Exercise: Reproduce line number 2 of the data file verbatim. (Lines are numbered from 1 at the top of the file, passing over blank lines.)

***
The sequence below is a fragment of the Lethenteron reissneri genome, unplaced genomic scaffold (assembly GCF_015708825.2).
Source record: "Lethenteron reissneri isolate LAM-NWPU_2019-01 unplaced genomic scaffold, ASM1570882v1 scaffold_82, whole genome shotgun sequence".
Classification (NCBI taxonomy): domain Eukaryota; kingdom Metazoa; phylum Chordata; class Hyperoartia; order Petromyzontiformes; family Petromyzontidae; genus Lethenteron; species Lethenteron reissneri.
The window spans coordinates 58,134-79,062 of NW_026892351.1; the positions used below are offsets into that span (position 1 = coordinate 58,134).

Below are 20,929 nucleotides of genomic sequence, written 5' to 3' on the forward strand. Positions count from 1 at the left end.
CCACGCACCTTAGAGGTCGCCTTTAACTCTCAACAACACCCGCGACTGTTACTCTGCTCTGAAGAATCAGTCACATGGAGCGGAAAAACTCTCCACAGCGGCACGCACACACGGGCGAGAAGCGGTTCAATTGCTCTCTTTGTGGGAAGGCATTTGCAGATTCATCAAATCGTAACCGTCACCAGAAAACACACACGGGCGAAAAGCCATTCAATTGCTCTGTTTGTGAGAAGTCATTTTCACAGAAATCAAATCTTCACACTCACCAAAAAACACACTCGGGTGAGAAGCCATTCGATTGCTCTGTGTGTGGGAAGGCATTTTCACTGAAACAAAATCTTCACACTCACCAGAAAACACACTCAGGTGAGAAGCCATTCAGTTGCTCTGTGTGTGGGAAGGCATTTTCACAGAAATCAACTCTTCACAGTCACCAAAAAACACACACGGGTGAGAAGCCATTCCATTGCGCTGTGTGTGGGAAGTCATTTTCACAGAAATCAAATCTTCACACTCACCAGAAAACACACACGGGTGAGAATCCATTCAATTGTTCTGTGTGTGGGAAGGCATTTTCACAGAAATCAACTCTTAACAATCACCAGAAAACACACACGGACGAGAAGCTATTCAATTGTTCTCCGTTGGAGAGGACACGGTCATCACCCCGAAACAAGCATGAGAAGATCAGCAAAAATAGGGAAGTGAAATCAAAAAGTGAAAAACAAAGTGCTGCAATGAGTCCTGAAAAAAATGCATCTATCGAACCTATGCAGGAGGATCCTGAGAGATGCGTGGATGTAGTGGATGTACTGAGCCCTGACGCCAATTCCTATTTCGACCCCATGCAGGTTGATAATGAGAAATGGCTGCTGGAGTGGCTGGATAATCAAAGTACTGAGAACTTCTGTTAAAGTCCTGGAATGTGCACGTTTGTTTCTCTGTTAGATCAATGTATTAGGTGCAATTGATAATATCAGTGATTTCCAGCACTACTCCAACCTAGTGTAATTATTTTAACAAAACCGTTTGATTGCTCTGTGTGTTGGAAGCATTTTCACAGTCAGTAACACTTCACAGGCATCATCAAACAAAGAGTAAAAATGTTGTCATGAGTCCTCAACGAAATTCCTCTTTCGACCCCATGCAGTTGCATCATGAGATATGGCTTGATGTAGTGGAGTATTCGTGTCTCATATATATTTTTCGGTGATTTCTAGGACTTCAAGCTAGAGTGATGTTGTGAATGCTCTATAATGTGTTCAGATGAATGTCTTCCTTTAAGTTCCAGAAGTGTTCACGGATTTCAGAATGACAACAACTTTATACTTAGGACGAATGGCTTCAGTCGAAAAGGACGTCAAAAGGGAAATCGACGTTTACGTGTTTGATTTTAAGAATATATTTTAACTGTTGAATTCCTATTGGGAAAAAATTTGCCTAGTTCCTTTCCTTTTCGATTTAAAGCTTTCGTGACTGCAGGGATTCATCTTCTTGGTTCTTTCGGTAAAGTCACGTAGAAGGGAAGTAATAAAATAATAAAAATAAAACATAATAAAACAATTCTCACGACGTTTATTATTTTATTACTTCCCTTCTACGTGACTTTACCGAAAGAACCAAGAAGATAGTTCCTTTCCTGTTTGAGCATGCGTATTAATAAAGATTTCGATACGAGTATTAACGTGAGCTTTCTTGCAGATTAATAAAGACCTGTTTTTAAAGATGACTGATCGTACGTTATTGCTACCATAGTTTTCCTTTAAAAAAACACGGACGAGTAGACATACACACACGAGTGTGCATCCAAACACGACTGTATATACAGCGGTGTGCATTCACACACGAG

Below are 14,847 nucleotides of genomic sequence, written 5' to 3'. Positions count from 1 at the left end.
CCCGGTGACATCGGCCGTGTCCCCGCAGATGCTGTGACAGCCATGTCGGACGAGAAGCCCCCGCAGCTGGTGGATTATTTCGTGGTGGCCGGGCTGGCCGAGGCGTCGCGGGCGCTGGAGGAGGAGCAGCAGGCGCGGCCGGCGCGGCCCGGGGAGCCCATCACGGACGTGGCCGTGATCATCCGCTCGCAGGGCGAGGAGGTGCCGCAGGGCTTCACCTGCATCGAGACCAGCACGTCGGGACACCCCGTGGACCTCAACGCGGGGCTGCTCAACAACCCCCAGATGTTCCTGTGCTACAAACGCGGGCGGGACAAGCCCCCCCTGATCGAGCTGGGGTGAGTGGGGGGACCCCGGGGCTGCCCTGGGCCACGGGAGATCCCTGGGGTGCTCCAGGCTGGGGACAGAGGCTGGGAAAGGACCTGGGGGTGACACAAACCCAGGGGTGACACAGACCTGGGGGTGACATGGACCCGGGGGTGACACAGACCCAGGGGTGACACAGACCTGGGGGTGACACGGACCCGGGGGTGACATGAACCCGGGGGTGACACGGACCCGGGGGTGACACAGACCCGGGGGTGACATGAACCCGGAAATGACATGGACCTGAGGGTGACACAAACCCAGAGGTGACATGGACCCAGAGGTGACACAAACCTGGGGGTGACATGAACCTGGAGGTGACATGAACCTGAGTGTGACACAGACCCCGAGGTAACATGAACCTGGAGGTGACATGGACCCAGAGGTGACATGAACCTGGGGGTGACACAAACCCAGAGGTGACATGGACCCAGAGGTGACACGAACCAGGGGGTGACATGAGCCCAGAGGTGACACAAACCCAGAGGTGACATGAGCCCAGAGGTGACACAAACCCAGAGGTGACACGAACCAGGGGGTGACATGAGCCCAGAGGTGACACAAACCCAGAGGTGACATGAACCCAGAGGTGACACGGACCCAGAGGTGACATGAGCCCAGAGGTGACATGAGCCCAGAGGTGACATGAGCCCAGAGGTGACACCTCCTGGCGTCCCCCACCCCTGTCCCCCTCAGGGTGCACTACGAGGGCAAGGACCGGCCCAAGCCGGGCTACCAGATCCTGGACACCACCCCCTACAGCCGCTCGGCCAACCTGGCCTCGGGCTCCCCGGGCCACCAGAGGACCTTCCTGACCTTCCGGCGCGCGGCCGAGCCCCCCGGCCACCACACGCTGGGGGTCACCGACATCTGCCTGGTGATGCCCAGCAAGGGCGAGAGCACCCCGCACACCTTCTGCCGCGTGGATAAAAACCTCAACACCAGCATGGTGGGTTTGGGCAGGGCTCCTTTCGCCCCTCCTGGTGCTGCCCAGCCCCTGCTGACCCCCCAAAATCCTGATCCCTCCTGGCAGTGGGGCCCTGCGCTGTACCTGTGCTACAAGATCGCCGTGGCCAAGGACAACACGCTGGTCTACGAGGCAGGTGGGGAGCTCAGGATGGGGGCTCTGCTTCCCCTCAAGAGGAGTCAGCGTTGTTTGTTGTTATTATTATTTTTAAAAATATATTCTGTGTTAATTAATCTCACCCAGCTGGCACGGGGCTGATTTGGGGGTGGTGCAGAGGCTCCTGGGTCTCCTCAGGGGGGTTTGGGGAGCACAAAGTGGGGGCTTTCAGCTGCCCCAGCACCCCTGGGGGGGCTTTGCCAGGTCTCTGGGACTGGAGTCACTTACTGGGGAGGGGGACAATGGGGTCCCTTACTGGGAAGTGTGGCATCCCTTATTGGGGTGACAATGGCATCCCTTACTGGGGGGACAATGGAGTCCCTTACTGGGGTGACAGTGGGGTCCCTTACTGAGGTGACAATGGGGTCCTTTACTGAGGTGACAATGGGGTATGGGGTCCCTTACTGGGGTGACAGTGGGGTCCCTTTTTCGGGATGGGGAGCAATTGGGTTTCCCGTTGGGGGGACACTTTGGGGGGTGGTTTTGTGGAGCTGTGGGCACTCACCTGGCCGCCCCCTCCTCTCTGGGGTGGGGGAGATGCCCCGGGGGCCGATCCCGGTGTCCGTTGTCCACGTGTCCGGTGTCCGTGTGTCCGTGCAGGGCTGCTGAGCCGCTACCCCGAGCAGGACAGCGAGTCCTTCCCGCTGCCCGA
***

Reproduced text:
Source record: "Lethenteron reissneri isolate LAM-NWPU_2019-01 unplaced genomic scaffold, ASM1570882v1 scaffold_82, whole genome shotgun sequence".